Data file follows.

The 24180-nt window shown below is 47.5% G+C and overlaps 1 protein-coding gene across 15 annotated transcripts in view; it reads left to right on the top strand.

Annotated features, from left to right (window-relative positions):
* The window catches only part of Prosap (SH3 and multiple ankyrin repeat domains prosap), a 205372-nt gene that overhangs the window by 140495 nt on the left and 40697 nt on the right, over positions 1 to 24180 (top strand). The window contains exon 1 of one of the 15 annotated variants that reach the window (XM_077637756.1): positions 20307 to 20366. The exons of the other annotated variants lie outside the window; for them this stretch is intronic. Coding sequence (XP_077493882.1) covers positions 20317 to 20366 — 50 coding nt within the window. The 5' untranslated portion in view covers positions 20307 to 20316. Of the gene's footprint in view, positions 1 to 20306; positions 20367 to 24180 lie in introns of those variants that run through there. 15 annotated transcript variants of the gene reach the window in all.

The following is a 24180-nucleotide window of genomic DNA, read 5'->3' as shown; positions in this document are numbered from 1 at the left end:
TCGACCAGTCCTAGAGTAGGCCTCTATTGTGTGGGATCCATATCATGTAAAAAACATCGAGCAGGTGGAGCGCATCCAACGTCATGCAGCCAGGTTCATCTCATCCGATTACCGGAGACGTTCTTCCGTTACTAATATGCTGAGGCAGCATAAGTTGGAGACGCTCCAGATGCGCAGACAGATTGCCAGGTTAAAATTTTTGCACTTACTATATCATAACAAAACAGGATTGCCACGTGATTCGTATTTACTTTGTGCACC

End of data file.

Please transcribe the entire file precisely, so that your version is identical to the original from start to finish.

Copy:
The 24180-nt window shown below is 47.5% G+C and overlaps 1 protein-coding gene across 15 annotated transcripts in view; it reads left to right on the top strand.

Annotated features, from left to right (window-relative positions):
* The window catches only part of Prosap (SH3 and multiple ankyrin repeat domains prosap), a 205372-nt gene that overhangs the window by 140495 nt on the left and 40697 nt on the right, over positions 1 to 24180 (top strand). The window contains exon 1 of one of the 15 annotated variants that reach the window (XM_077637756.1): positions 20307 to 20366. The exons of the other annotated variants lie outside the window; for them this stretch is intronic. Coding sequence (XP_077493882.1) covers positions 20317 to 20366 — 50 coding nt within the window. The 5' untranslated portion in view covers positions 20307 to 20316. Of the gene's footprint in view, positions 1 to 20306; positions 20367 to 24180 lie in introns of those variants that run through there. 15 annotated transcript variants of the gene reach the window in all.

The following is a 24180-nucleotide window of genomic DNA, read 5'->3' as shown; positions in this document are numbered from 1 at the left end:
TCGACCAGTCCTAGAGTAGGCCTCTATTGTGTGGGATCCATATCATGTAAAAAACATCGAGCAGGTGGAGCGCATCCAACGTCATGCAGCCAGGTTCATCTCATCCGATTACCGGAGACGTTCTTCCGTTACTAATATGCTGAGGCAGCATAAGTTGGAGACGCTCCAGATGCGCAGACAGATTGCCAGGTTAAAATTTTTGCACTTACTATATCATAACAAAACAGGATTGCCACGTGATTCGTATTTACTTTGTGCACC